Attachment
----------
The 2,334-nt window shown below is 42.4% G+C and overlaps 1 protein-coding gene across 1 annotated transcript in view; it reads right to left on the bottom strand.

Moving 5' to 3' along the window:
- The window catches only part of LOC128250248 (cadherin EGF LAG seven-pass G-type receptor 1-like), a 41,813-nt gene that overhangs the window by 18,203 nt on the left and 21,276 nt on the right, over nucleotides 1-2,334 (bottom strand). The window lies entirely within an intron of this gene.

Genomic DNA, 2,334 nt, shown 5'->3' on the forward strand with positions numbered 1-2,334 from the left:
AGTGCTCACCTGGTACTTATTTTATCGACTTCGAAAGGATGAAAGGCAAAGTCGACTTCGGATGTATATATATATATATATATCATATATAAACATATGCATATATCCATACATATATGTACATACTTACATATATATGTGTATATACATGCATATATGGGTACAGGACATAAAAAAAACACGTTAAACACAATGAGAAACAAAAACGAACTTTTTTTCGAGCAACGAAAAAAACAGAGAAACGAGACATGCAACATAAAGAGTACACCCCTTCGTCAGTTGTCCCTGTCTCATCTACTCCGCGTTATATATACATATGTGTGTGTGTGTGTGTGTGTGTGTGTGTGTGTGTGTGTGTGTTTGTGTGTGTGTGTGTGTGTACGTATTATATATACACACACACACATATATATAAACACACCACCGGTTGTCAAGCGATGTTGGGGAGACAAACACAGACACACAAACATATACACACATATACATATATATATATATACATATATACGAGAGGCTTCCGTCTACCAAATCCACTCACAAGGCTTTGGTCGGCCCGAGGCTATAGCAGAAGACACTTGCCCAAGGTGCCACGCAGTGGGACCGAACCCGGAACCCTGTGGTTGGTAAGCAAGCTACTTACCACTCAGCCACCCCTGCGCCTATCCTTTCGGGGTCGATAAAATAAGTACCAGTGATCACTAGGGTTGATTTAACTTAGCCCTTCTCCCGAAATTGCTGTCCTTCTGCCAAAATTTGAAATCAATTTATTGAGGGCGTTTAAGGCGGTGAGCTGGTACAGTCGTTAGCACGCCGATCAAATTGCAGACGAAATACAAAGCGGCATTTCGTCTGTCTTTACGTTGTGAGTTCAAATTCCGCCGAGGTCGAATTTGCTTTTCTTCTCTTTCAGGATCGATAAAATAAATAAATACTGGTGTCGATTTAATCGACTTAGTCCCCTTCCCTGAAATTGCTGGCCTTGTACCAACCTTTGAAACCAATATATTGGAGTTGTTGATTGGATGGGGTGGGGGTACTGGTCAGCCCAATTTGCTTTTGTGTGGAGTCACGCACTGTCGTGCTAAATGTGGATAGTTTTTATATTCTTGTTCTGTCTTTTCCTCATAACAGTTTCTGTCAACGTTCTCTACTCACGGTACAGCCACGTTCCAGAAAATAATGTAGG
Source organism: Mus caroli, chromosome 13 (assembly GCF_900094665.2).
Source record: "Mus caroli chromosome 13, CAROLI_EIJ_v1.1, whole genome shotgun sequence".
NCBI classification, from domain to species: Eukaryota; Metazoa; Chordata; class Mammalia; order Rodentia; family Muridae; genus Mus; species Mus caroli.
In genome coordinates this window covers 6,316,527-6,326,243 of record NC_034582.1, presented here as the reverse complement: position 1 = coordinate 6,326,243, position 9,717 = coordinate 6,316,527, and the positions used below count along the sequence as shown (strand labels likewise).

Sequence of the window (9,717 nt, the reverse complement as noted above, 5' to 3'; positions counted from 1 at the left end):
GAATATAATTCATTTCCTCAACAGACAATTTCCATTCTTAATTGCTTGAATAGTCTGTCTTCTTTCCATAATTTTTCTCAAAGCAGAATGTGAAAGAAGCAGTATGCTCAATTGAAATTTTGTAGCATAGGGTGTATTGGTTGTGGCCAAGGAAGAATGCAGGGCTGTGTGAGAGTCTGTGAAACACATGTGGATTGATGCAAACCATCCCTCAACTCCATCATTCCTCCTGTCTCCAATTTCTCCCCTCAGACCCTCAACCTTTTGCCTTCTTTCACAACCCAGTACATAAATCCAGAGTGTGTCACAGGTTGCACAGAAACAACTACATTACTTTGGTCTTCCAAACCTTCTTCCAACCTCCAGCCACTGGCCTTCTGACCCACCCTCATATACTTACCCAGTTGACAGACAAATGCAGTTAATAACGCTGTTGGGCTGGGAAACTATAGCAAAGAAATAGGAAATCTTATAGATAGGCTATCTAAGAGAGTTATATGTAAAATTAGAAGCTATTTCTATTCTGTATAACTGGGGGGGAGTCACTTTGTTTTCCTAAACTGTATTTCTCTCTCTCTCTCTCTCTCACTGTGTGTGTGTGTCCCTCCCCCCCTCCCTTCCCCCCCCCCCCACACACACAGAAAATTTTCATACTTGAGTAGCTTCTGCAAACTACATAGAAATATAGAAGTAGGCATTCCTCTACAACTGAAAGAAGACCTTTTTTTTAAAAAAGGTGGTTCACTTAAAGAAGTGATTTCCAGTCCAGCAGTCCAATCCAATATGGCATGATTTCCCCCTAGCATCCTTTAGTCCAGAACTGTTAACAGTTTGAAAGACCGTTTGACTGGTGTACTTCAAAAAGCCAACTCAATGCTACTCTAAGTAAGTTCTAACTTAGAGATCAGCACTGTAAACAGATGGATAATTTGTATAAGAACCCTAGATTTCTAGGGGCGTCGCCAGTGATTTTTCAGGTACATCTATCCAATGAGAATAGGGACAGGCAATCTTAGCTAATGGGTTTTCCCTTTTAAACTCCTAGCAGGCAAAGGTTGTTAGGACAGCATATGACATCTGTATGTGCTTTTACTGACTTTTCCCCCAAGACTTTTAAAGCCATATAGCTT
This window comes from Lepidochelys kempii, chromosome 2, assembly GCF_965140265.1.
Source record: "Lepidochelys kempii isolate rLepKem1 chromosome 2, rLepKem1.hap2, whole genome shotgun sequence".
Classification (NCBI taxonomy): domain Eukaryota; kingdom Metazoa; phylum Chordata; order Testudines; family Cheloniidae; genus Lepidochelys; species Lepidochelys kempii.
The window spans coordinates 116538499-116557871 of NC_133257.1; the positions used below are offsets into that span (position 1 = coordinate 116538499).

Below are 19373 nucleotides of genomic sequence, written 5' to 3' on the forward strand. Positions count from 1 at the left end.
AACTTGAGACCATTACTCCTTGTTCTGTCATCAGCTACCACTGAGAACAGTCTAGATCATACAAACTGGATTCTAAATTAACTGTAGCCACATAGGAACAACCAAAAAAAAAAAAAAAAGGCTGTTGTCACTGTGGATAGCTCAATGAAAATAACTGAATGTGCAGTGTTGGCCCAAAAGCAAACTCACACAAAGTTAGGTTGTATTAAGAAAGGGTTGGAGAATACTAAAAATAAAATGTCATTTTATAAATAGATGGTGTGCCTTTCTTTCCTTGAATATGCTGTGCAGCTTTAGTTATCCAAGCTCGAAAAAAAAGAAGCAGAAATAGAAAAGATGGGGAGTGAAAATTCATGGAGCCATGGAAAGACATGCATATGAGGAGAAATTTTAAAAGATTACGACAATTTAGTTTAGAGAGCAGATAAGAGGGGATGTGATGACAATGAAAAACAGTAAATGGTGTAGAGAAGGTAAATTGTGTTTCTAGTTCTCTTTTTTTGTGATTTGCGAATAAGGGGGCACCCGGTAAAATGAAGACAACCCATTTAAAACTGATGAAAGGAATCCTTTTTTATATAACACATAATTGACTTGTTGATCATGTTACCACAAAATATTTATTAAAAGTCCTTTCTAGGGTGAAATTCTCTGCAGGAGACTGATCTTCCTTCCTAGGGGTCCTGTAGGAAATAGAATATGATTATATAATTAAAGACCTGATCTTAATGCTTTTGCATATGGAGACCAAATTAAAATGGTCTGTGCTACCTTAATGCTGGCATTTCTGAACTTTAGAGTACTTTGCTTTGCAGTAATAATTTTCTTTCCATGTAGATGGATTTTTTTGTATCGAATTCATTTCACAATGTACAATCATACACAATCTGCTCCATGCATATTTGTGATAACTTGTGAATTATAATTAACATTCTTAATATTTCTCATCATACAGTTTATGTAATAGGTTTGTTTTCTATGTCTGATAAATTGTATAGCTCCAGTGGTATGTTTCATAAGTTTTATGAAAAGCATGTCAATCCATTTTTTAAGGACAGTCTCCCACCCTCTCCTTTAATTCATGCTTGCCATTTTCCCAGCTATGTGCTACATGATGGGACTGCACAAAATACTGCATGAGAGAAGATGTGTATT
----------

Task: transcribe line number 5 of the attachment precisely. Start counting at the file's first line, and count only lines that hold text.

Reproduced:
AGTGCTCACCTGGTACTTATTTTATCGACTTCGAAAGGATGAAAGGCAAAGTCGACTTCGGATGTATATATATATATATATATCATATATAAACATATGCATATATCCATACATATATGTACATACTTACATATATATGTGTATATACATGCATATATGGGTACAGGACATAAAAAAAACACGTTAAACACAATGAGAAACAAAAACGAACTTTTTTTCGAGCAACGAAAAAAACAGAGAAACGAGACATGCAACATAAAGAGTACACCCCTTCGTCAGTTGTCCCTGTCTCATCTACTCCGCGTTATATATACATATGTGTGTGTGTGTGTGTGTGTGTGTGTGTGTGTGTGTGTGTGTTTGTGTGTGTGTGTGTGTGTACGTATTATATATACACACACACACATATATATAAACACACCACCGGTTGTCAAGCGATGTTGGGGAGACAAACACAGACACACAAACATATACACACATATACATATATATATATATACATATATACGAGAGGCTTCCGTCTACCAAATCCACTCACAAGGCTTTGGTCGGCCCGAGGCTATAGCAGAAGACACTTGCCCAAGGTGCCACGCAGTGGGACCGAACCCGGAACCCTGTGGTTGGTAAGCAAGCTACTTACCACTCAGCCACCCCTGCGCCTATCCTTTCGGGGTCGATAAAATAAGTACCAGTGATCACTAGGGTTGATTTAACTTAGCCCTTCTCCCGAAATTGCTGTCCTTCTGCCAAAATTTGAAATCAATTTATTGAGGGCGTTTAAGGCGGTGAGCTGGTACAGTCGTTAGCACGCCGATCAAATTGCAGACGAAATACAAAGCGGCATTTCGTCTGTCTTTACGTTGTGAGTTCAAATTCCGCCGAGGTCGAATTTGCTTTTCTTCTCTTTCAGGATCGATAAAATAAATAAATACTGGTGTCGATTTAATCGACTTAGTCCCCTTCCCTGAAATTGCTGGCCTTGTACCAACCTTTGAAACCAATATATTGGAGTTGTTGATTGGATGGGGTGGGGGTACTGGTCAGCCCAATTTGCTTTTGTGTGGAGTCACGCACTGTCGTGCTAAATGTGGATAGTTTTTATATTCTTGTTCTGTCTTTTCCTCATAACAGTTTCTGTCAACGTTCTCTACTCACGGTACAGCCACGTTCCAGAAAATAATGTAGG